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Tryavna is one of those cities that everybody from Bulgaria knows about, but once you set foot outside of the borders of the country – nobody has heard of it. Even though it is not uncommon to see foreigners in the streets of Tryavna, they are mostly part of group tours, which go around the whole country and visit different tourist spots.
I am here to tell you about this hidden gem, tucked away in the embrace of the Balkan mountains, just waiting to be discovered. We will be covering the 22 best things to do in Tryavna, as well as some fun activities and day trip ideas, which are going to make you put the city on your list for your next visit here.
HOW TO GET TO TRYAVNA
Tryavna is conveniently situated in central Bulgaria – it takes roughly about 3 hours to get there from all the major cities around the country like Sofia, Plovdiv, Varna and Burgas. Oh, and it’s only 45 minutes away from Veliko Tarnovo. This makes Tryavna perfect for an in-between stop if you’re travelling around and you’ve decided to visit as many places as possible while you’re here.
Getting to Tryavna by bus is only possible from Sofia (and the nearest bigger city of Gabrovo), and the buses run two times daily with the company Union Ivkoni. A one-way ticket would cost you around 17 leva (~9 EUR), while a two-way ticket will set you back with around 27 leva (~14 EUR). The bus station in Tryavna is located less than 10 minutes away walking distance from the city centre, so there is no need to worry about finding your way from there.
Taking the trains in Bulgaria is a whole other experience on its own. Let’s just say that our trains have preserved its charm from the times of socialism and haven’t changed a bit since then. You can reach Tryavna by train from pretty much every major city in the country. Trains here are cheap as hell, but also slow as hell (it would take you between 5 and 7 hours to travel between Sofia and Tryavna). So unless you have all the time on your hands, I’d suggest experiencing the Bulgarian railways for a trip of a shorter distance. However, the train station is located next to the bus station, so again – pretty convenient.
THINGS TO DO IN TRYAVNA
Despite its modest size, there are quite a few things to keep you occupied while in Tryavna. May I introduce to you the 22 best things to do in Tryavna (and the surroundings). So take out your notebooks, and let’s get started.
1. Absorb the atmosphere of the Historic Centre
The city is so compact that pretty much everything on this list of things to see in Tryavna is located in the historic city centre. But before everything else, I’d like to point out one of the main things every person should do when visiting Bulgaria – just soaking up the atmosphere around you. Especially in a city like Tryavna, the old houses, cobbled streets and traditional vibes have been preserved so strongly, that it would be a shame not to allow yourself to get a real feeling of it.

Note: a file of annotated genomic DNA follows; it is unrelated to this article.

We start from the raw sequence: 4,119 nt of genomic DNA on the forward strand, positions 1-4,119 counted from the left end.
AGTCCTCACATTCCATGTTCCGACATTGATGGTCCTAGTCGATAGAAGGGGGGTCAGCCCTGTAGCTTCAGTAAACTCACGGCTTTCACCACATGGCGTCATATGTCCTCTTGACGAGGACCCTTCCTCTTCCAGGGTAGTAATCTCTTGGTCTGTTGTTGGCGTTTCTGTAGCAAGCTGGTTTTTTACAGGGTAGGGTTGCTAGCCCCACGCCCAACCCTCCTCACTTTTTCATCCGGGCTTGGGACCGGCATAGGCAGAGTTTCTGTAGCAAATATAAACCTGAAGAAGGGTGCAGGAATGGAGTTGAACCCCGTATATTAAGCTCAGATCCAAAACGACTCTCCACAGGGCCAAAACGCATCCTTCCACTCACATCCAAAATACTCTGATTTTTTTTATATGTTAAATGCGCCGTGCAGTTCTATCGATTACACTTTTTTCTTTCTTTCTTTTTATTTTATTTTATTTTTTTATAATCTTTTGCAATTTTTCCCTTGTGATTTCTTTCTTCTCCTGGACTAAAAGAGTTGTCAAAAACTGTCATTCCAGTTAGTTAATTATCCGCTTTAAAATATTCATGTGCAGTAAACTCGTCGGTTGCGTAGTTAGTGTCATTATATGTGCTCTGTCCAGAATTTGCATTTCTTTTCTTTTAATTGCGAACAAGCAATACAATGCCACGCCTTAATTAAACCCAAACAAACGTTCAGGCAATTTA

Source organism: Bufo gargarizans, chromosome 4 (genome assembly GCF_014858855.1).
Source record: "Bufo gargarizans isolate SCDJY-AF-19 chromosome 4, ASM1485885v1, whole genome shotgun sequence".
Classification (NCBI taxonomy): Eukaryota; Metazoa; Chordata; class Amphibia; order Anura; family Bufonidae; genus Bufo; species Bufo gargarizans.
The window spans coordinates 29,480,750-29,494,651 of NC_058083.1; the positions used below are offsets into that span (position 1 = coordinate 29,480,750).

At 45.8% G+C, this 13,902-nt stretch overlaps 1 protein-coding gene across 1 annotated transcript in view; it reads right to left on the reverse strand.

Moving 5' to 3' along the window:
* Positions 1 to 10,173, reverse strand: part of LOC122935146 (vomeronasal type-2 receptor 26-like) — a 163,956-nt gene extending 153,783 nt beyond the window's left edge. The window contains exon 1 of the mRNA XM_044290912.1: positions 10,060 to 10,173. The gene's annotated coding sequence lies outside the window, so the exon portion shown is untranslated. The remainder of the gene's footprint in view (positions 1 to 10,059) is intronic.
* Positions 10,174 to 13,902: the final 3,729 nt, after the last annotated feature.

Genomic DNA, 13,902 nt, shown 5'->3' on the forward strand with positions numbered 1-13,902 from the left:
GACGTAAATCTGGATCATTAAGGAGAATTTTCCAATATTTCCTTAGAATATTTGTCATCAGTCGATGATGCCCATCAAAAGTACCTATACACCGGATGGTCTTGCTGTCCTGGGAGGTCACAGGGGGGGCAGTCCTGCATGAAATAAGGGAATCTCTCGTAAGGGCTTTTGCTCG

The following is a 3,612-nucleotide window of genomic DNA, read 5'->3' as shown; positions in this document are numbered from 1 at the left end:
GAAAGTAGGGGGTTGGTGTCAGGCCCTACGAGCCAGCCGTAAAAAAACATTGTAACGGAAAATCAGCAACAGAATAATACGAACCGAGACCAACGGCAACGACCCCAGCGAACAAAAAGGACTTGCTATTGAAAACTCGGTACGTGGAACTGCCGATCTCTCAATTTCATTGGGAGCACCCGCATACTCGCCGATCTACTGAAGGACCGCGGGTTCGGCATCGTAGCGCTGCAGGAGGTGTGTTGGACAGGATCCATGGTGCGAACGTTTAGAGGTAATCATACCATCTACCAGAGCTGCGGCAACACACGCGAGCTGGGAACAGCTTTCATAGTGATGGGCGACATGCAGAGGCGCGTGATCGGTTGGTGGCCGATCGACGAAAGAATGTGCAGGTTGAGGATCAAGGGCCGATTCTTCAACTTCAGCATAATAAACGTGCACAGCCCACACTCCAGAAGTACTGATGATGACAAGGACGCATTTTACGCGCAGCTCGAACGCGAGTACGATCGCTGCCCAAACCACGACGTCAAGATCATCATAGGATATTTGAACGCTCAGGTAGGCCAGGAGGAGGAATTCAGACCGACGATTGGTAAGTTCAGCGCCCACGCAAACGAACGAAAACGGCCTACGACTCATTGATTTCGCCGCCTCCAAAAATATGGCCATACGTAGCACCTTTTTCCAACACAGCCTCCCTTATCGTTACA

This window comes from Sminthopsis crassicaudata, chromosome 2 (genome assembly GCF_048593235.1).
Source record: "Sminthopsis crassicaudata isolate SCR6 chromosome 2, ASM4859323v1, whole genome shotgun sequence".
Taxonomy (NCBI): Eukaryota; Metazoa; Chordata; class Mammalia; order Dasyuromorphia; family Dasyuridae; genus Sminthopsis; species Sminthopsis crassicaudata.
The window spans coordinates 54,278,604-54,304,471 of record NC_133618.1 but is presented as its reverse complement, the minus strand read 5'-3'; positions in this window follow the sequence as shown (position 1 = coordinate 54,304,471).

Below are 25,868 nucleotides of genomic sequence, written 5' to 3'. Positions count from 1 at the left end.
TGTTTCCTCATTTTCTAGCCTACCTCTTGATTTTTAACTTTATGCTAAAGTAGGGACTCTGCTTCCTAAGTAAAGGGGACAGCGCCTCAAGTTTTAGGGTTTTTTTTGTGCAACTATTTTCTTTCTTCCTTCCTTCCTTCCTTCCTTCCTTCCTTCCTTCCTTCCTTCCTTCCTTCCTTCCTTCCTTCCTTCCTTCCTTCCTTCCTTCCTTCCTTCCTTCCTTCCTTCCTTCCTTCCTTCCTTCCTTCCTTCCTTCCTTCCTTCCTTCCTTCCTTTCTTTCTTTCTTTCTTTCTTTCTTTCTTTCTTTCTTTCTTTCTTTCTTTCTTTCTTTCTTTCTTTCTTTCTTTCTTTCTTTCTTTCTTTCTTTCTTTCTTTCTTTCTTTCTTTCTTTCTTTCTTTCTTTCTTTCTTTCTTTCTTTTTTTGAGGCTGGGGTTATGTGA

2. The Clock Tower
Right in the very city centre you will find the picture perfect clock tower. Built in 1814, the tower still stands tall and has become the emblem of Tryavna. An interesting fact about it is that at exactly 22:00 o’clock every evening, you can hear a very famous Bulgarian poem, turned into a song, which is strongly associated with the city. The song “Nerazdelni” (“Inseparable”) by Pencho Slaveykov, has now become Tryavna’s anthem.
3. The Old Bridge
Next to the clock tower, you will find an old stone bridge built in 1844-1845 in a Roman style. The bridge, together with the clock tower, is the most photographed spot in Tryavna and the one you will see the most on brochures, guides etc. Not only does it make for great photos, but it also contributes to the ‘old-town ambience’ of the city centre.
4. The street of crafts
Continuing on from the clock tower and the bridge, you will soon find yourself in the famous street of crafts. The street Petko R. Slaveykov is known for its many small shops where local craftsmen sell their goods.
Tryavna is famous mostly for its icon painting school as well as many wood carving craftsmen.
5. Slaveykov’s School
Slaveykov’s School was amongst some of the very first secular schools opened in Bulgaria. The school has a very high historical value and it was very impressive for its time. It was built between 1836 and 1839 and it has been an education centre for ages.
6. The Church of St. Michael the Archangel
The church of St. Michael the Archangel is part of the national heritage list and is of great historical importance for the locals. It was rebuilt in 1819 over the foundations of an earlier church, which was previously destroyed. Its interior serves as a great example of the Tryavna school of woodcarving and icon painting.
7. The Asian and African Art Museum
If you’re a fan of Asian and African culture, this one is for you. The museum holds exhibitions of 2nd to 20th century ceremonial Buddhist and Hindu objects and African works of art.
8. Raykov’s House
Raykov’s house is an impressive example of the Tryavna architectural school and the way houses looked during the Bulgarian Revival period. It was built in 1846 and it’s also included in the national cultural heritage list.
9. Angel Kanchev House Museum
The Angel Kanchev House Museum is another house from the Bulgarian Revival period, built in the early 19th century. The house was named after Angel Kanchev – a prominent rebel against the Ottoman rule, who was born here. The exposition shows the way local people took part in the fights for national liberation at the time.
10. The Church of St. George
Another important landmark for the city of Tryavna is St. George Church, which was built between the years 1848 and 1852. An interesting fact is that the iconostasis and the icons inside were made by artists of the Tryavna Art School.
11. The Slaveykov’s House
The Slaveykov’s house was home to one of the greatest poets in Bulgarian history – Petko Slaveykov, and his wife Irina. They spent more than 20 years living in this exact house in the 19th century, where they also raised their seven children. One of their sons, Pencho Slaveykov, was another very famous Bulgarian poet. You can find a statue of both of them sitting on a bench in the centre of Sofia.
12. Daskalov’s House
Daskalov’s house, otherwise known as the woodcarving museum, is one of the top things to see in Tryavna. This house has an interesting story attached to it. Back in the 19th century, when finishing the final touches of the house, the master builder and his helper made a bet who can create a better wood decoration on the ceiling. This is considered the first competition of this sort in Bulgaria. To find out who won, you will have to visit the house. 😉
The place now serves as a museum for wood art and it has been put on the national heritage list.
13. Kalinchev’s House